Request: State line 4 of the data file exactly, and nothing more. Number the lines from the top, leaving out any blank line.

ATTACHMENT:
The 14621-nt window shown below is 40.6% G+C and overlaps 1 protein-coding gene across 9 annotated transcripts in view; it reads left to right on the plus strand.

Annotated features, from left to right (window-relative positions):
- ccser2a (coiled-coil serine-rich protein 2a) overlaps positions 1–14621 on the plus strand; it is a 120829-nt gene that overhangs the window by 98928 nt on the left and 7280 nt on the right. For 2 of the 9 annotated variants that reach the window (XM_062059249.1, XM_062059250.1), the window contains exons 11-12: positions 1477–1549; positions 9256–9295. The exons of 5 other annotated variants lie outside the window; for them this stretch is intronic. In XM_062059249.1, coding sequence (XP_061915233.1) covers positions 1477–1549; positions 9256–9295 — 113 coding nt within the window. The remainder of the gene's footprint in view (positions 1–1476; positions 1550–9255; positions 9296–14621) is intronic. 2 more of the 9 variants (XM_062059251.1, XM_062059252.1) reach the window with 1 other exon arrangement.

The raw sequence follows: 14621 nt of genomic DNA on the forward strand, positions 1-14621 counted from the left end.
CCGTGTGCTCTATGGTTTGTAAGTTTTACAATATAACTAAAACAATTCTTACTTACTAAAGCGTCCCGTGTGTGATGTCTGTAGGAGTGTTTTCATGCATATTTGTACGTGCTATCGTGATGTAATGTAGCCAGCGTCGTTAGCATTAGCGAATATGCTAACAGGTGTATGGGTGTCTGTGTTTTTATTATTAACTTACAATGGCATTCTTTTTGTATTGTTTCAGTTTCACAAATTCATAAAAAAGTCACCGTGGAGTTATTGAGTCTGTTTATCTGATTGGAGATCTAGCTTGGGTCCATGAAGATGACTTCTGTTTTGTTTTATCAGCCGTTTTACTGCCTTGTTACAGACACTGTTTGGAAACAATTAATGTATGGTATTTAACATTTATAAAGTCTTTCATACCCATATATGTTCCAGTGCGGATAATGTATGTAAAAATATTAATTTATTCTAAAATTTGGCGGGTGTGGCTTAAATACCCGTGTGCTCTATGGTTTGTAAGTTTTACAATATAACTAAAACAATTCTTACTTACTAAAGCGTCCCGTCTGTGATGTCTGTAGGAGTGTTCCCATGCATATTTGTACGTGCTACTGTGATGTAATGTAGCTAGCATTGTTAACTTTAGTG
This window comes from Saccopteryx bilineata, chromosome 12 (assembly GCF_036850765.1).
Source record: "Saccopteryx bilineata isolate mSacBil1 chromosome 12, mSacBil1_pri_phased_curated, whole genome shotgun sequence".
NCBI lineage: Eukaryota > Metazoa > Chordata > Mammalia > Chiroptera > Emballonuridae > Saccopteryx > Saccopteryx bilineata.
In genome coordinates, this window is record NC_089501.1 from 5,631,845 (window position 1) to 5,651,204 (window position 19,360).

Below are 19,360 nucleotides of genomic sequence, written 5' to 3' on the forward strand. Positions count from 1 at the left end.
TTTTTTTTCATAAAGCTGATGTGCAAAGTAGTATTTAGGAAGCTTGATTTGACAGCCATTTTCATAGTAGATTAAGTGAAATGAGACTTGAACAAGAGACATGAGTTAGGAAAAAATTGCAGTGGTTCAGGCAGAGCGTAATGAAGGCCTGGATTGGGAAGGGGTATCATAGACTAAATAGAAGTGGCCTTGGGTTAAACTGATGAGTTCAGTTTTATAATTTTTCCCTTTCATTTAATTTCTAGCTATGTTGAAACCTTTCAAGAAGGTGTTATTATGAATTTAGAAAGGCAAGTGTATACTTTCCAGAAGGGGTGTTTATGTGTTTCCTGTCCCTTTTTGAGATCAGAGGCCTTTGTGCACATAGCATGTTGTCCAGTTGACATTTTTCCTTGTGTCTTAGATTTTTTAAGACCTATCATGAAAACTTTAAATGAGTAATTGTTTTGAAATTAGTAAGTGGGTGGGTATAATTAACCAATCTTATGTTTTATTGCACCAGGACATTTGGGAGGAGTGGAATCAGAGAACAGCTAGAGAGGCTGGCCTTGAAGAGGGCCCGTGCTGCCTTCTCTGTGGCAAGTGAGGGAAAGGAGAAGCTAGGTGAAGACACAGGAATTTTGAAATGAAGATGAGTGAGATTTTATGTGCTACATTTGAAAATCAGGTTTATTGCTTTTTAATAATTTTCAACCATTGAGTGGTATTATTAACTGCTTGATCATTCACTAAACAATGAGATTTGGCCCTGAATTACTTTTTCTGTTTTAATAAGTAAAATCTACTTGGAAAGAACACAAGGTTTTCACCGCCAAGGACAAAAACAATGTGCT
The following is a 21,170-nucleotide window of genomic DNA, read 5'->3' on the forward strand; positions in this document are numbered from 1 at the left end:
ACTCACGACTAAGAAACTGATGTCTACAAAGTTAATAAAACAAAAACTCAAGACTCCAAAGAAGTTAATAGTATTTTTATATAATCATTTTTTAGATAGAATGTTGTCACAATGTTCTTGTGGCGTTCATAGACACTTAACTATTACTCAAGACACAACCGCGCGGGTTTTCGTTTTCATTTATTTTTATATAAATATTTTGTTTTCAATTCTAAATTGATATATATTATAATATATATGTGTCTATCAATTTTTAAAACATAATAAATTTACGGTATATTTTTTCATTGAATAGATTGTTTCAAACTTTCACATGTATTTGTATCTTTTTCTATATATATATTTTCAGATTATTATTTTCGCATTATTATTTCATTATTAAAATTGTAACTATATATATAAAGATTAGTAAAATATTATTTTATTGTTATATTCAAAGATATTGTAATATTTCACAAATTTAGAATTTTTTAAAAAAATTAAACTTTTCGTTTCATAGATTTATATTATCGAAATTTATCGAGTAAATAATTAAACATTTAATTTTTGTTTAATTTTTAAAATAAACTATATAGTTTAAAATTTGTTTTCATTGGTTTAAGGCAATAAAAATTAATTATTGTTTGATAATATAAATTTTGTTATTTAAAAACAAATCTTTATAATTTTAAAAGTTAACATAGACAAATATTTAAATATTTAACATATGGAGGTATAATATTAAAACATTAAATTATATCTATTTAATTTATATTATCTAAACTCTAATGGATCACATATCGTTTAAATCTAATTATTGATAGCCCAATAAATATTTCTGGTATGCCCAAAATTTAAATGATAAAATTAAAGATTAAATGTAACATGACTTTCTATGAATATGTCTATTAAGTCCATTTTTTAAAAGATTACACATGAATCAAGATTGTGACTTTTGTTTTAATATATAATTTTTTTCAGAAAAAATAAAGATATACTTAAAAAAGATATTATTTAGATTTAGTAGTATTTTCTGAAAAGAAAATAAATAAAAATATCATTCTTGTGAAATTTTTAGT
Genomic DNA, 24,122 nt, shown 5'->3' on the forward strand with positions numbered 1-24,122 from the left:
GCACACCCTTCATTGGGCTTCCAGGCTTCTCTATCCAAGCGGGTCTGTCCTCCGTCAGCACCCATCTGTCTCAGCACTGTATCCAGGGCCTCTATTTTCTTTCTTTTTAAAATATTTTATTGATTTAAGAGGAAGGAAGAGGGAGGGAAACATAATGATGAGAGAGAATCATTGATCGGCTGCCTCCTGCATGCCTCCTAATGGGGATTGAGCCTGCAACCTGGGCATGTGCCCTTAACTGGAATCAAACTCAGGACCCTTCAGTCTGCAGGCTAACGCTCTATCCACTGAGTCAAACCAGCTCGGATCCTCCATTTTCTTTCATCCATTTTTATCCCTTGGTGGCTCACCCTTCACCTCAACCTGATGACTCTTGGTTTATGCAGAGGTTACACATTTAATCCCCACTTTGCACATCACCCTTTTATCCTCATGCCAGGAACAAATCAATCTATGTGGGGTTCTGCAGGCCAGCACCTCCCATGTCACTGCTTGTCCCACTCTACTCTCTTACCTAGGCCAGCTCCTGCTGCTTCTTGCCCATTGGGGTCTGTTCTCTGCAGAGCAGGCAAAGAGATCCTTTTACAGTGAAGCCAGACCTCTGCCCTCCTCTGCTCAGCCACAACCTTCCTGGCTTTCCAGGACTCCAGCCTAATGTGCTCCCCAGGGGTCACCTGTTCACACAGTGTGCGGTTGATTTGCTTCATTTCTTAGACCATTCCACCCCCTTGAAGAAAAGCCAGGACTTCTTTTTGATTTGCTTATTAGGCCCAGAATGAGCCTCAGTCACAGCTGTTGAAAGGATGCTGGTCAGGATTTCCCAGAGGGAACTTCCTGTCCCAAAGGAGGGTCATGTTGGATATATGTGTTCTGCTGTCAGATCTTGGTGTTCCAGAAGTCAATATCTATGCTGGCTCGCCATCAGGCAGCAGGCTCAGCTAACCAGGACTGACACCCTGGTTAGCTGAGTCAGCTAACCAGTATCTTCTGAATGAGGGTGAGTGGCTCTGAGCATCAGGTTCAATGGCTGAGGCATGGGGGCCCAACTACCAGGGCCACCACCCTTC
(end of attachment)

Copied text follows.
The raw sequence follows: 14621 nt of genomic DNA on the forward strand, positions 1-14621 counted from the left end.